So Help Me God: Religion and Presidential Oath-Taking

By Pfander, James E. | Constitutional Commentary, Winter 1999 | Go to article overview

So Help Me God: Religion and Presidential Oath-Taking


Pfander, James E., Constitutional Commentary


President Bill Clinton underwent impeachment and courted conviction and removal from office for having violated, in the words of his accusers, the religious sanctity of the oath. Representative Henry Hyde (R., Illinois) was especially unwilling to forgive Clinton's oath-breaking. In preaching the importance of the oath as a bulwark of the rule of law, Representative Hyde emphasized the religious features of the oath. Hyde argued that Clinton's promise to tell "the truth, the whole truth, and nothing but the truth, So Help Me God," went to the very heart of his obligations as the nation's chief executive.

Although the Senate and the people ultimately disagreed on the merits, one can scarcely disagree with Hyde's characterization of the oath as an advertently religious expression. It was so understood during the Founding Era, a time when many critics viewed the religious features of oath-giving as problematic.(1) Partly, this distrust of oath-giving flowed from the religiously-inspired perception that an oath might unfairly demand a promise that would send an oath-breaker to eternal damnation; partly, it reflected a desire to accommodate the rights of Quakers and others, who refused on principle to swear an oath to the Almighty; partly, it reflected a growing recognition that oath-taking might invade the rights of conscience of the increasingly deistic populace of the country.(2)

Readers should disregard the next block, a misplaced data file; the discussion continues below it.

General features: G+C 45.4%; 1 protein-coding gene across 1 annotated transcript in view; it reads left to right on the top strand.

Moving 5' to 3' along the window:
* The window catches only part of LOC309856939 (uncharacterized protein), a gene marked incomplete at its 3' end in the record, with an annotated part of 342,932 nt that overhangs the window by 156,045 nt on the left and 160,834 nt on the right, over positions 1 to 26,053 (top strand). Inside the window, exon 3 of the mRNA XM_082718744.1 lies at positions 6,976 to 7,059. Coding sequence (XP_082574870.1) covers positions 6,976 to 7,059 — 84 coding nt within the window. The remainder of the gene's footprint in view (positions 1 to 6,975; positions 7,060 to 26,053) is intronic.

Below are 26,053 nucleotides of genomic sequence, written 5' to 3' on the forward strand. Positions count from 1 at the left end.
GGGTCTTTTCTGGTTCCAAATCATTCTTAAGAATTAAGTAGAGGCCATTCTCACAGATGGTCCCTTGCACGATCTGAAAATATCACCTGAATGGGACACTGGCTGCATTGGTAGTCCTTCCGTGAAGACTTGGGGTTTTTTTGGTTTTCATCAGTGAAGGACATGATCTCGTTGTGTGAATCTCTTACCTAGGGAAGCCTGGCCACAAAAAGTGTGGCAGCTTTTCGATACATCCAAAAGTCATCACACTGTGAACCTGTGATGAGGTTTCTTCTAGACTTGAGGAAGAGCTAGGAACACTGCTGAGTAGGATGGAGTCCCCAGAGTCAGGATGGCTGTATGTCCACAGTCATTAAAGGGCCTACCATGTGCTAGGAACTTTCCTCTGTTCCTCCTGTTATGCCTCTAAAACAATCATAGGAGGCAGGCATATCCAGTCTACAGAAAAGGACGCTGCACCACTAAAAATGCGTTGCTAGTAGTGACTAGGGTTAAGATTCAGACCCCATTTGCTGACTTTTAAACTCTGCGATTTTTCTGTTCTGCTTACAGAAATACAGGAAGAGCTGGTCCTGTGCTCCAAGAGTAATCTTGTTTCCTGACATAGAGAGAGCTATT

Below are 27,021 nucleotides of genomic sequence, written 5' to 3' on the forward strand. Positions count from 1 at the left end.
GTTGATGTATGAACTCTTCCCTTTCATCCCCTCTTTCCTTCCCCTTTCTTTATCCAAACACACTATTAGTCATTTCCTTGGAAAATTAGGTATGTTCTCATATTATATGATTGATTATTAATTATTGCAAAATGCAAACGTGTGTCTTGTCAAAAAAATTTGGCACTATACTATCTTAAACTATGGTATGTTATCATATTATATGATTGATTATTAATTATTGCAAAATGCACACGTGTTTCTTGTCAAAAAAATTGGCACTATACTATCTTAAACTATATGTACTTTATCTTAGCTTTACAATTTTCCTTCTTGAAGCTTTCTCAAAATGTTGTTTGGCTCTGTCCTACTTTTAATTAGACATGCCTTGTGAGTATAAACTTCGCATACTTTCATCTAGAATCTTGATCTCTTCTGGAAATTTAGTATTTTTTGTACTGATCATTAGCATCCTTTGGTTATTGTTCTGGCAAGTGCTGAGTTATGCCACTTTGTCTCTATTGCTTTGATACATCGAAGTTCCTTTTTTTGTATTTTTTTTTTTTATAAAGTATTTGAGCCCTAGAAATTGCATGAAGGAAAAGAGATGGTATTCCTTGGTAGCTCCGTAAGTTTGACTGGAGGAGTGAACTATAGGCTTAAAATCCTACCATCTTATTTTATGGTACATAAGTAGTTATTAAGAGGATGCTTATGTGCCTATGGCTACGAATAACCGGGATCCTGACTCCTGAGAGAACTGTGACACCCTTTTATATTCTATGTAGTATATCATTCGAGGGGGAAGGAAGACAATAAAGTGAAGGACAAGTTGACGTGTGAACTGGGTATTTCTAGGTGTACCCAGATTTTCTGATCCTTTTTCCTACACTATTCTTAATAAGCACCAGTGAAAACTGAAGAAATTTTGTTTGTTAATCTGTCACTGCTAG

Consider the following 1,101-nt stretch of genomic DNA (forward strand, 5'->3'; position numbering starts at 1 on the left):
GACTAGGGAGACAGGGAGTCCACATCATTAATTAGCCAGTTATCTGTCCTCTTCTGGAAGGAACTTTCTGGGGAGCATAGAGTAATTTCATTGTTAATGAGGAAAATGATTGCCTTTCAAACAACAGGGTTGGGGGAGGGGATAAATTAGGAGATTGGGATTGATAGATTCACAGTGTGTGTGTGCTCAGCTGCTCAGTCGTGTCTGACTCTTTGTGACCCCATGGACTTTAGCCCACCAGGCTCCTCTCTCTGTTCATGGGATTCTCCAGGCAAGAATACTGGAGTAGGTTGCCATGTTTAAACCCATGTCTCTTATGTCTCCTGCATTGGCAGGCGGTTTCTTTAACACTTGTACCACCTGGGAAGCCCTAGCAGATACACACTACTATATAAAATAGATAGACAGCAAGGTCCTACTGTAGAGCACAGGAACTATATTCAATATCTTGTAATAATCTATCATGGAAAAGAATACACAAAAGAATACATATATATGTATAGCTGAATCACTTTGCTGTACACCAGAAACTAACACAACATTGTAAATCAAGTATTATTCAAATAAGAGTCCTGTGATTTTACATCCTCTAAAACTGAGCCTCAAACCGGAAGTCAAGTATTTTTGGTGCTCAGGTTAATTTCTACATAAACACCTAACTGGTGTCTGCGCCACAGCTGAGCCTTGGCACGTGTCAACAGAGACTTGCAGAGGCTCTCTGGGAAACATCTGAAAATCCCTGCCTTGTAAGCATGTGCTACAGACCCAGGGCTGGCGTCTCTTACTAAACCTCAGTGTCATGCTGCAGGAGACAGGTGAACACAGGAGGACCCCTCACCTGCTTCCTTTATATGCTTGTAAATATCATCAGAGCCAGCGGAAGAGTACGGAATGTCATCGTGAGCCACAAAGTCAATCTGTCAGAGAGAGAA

The complex considerations that inspired this opposition to oath-taking may have helped to persuade the Framers of the Constitution to leave God and the requirement of a religious oath out of the nation's fundamental charter. Unlike the Declaration of Independence and the Articles of Confederation, both of which invoked God's blessing, the Constitution contains no reference to God.(3) In the text of the provision that sets forth the oath of office for the President of the United States, moreover, the Constitution contains a conspicuous omission: in contrast to the form of virtually every oath then current in the courts of law,(4) the oath for president does not conclude with the familiar words, So Help Me God.(5) That this omission reflected a policy of ending the religious nature of oath-giving comes through clearly in the rejection of a proposed amendment that would have altered the general oath requirement in Article VI to proclaim it, in essence, a religious test for office.(6) The agnostic (if not downright atheistic) character of the Constitution was well-known and grew controversial during the nineteenth century. Among a surprisingly small number of other changes, the Constitution of the Confederate States of America altered the federal Constitution to add an explicit reference to God in its preamble.(7)

But in keeping with the claims of Rep. Hyde and despite the best efforts of the Framers, presidential oath-takers traditionally intone, So Help Me God. Our tradition dates from a precedent set by President George Washington at the nation's first inaugural.(8) Although he wore a plain brown suit of good American cloth (and thus carefully avoided the pretense of European clothes even as he abandoned certain of the features of a monarchical investiture), Washington did arrange to have a Bible on hand when he gave the oath of office. Washington also chose to add the words, So Help Me God, to the oath of his office, despite their omission from the terms; set down in the Constitution. So Help Me God has been a regular feature of the event ever since, an outcome that would not have surprised the precedent-conscious first president.(9) In a real sense, then, we have a religious oath of office as a result of a constitutional amendment adopted through the precedent-setting action of the nation's first chief executive.

In this characteristically clever symposium, the editors of Constitutional Commentary invite us to blot out a single constitutional feature and to imagine how such a suppression, magnified by the accumulated weight of history and the centuries, might change our world.

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